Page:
In other words, what was disclosed was the truth! So, Russians are accused of “degrading our democracy” by revealing that the DNC was trying to fix the nomination of a particular candidate rather than allowing the primaries and state caucuses to run their course. I had always thought that transparency is consistent with democratic values. Apparently those who think that the truth can degrade democracy have a rather bizarre—to put it mildly–concept of democracy.

Most people, hearing that it is a “fact” that “Russia” interfered in our election must think that Russian government agents hacked into vote counting machines and switched votes to favor a particular candidate. This, indeed, would be scary, and would justify the most painful sanctions. But this is the one thing that the “intelligence” report of January 6, 2017, states did not happen. Here is what it said:

DHS [the Department of Homeland Security] assesses that the types of systems Russian actors targeted or compromised were not involved in vote tallying.”

This is an important statement by an agency that is empowered to assess the impact of foreign activity on the United States. Why was it not consulted regarding other aspects of the study? Or—was it in fact consulted and refused to endorse the findings? Another obvious question any responsible journalist or competent politician should have asked.

Prominent American journalists and politicians seized upon this shabby, politically motivated, report as proof of “Russian interference” in the U.S. election without even the pretense of due diligence. They have objectively acted as co-conspirators in an effort to block any improvement in relations with Russia, even though cooperation with Russia to deal with common dangers is vital to both countries.

This is only part of the story of how, without good reason, U.S.-Russian relations have become dangerously confrontational. God-willing and the crick don’t rise, I’ll be musing about other aspects soon.

(Thanks to Ray McGovern and Bill Binney for their research assistance.)

*  *  *

Jack Matlock is a career diplomat who served on the front lines of American diplomacy during the Cold War and was U.S. ambassador to the Soviet Union when the Cold War ended. Since retiring from the Foreign Service, he has focused on understanding how the Cold War ended and how the lessons from that experience might be applied to public policy today.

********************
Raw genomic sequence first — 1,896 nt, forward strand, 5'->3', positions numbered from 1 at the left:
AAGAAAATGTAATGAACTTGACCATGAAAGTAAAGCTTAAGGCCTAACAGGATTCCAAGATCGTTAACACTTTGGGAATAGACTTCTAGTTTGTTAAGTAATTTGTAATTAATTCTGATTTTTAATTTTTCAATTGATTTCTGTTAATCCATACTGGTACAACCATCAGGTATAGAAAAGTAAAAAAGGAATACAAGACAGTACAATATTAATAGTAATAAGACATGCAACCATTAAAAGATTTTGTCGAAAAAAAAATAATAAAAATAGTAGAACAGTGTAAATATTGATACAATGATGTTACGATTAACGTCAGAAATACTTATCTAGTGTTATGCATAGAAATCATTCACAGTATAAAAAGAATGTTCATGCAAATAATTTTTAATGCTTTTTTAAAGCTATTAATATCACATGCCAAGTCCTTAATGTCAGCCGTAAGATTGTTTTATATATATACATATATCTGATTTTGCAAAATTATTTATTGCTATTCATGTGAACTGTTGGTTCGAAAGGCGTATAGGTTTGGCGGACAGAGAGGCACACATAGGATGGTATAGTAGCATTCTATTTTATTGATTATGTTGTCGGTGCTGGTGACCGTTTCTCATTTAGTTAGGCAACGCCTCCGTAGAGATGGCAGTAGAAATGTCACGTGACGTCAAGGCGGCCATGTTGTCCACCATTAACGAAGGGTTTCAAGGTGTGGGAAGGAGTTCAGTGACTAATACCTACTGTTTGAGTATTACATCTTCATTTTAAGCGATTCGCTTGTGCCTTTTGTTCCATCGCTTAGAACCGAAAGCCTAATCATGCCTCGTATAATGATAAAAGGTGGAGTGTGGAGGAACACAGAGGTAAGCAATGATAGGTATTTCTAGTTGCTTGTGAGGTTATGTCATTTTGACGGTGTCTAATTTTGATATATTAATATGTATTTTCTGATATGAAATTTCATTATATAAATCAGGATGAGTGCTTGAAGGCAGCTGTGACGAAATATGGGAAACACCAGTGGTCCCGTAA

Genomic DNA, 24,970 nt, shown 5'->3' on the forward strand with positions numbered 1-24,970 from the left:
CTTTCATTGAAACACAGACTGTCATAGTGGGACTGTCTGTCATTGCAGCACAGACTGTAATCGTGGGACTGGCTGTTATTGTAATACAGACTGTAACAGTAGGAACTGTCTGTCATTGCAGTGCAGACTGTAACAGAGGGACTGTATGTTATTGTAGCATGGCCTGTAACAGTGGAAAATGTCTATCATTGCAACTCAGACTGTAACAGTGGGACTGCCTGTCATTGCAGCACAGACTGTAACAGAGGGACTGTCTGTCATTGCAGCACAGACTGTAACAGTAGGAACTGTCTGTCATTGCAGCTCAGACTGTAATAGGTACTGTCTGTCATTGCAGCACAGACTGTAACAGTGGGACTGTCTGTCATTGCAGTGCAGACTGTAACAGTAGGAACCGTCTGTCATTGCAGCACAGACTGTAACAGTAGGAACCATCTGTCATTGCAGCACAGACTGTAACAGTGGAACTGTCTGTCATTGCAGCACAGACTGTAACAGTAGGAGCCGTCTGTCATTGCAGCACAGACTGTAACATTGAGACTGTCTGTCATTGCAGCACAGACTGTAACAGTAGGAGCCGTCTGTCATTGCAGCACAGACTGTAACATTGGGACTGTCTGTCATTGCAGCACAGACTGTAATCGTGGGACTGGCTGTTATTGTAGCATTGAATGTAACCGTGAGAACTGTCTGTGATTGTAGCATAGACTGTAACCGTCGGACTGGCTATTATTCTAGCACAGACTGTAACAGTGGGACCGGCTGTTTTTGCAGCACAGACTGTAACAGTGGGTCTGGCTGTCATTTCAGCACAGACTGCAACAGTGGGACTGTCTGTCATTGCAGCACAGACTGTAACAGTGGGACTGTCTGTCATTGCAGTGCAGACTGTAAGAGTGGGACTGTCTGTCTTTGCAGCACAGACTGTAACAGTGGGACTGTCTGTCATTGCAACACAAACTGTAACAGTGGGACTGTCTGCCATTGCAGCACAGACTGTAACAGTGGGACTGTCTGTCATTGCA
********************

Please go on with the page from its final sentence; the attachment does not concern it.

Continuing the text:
Billy the Poet Thu, 07/05/2018 - 03:31 Permalink

Where's the DNC server?

If I claimed that Hillary broke into my house but I refused the police access to the scene of the crime would they simply conclude that Hillary was guilty and begin prosecution?

Of course not. There are different rules for Hillary.

jin187 HRH of Aquitaine 2.0 Thu, 07/05/2018 - 05:36 Permalink

I don't know why anyone cares if they interfered.  That's what nations do.  The ultimate goal is to be prosperous and strong, and the way you do that aside from good domestic policies, is weakening other nations, or steering their policies to be beneficial to your nation.  Do the Russian interference hand wringers think we have a CIA for no reason?  Everyone is spying on and manipulating everyone else.  Instead we try to make this big bullshit deal out of it, like we just looked up the word "spy" in the dictionary.  Two years and tens of millions of dollars later, we have a few internet trolls, and less money spent on Facebook ads than the average Silicon Valley employee makes in a year.  It's the Washington D.C. equivalent of a cop breaking his arm patting himself on the back, because he just cost the taxpayers 100k worth of legal fees and incarceration, to take $200 worth of crack off the street.

In reply to by HRH of Aquitaine 2.0

Scrutin-eyes Omen IV Thu, 07/05/2018 - 12:14 Permalink

Premeditated CON-spiracy plot hatched during Election Transition by the usual CONFIDENCE MEN: 


These PSYCHOPATHS ignored that scapegoating another country can provoke war.



In reply to by Omen IV

opport.knocks BritBob Thu, 07/05/2018 - 08:03 Permalink

Bob, Bob, Bob....

Stop being so obtuse. If your elected toadies recognize that Crimea is Russian and drop sanctions that could all change. 

Putin will not lift a finger for Falklands either way so what he says/signs does not matter.

Falklands residents are clear in their wish to remain a British protectorate. If Argentina wants the islands badly enough, they can simply buy out the islanders and they can relocate to some other windswept desolate hellhole in the North Atlantic.

In reply to by BritBob

HRH of Aquitaine 2.0 Thu, 07/05/2018 - 04:15 Permalink


"The report’s assertions regarding the supply of the DNC emails to Wikileaks are dubious, but its final statement in this regard is important: Disclosures through WikiLeaks did not contain any evident forgeries.”  

In other words, what was disclosed was the truth."

JFC this asshole did the biggest impossible logical leap of my lifetime!  And this is connected to the Russkies?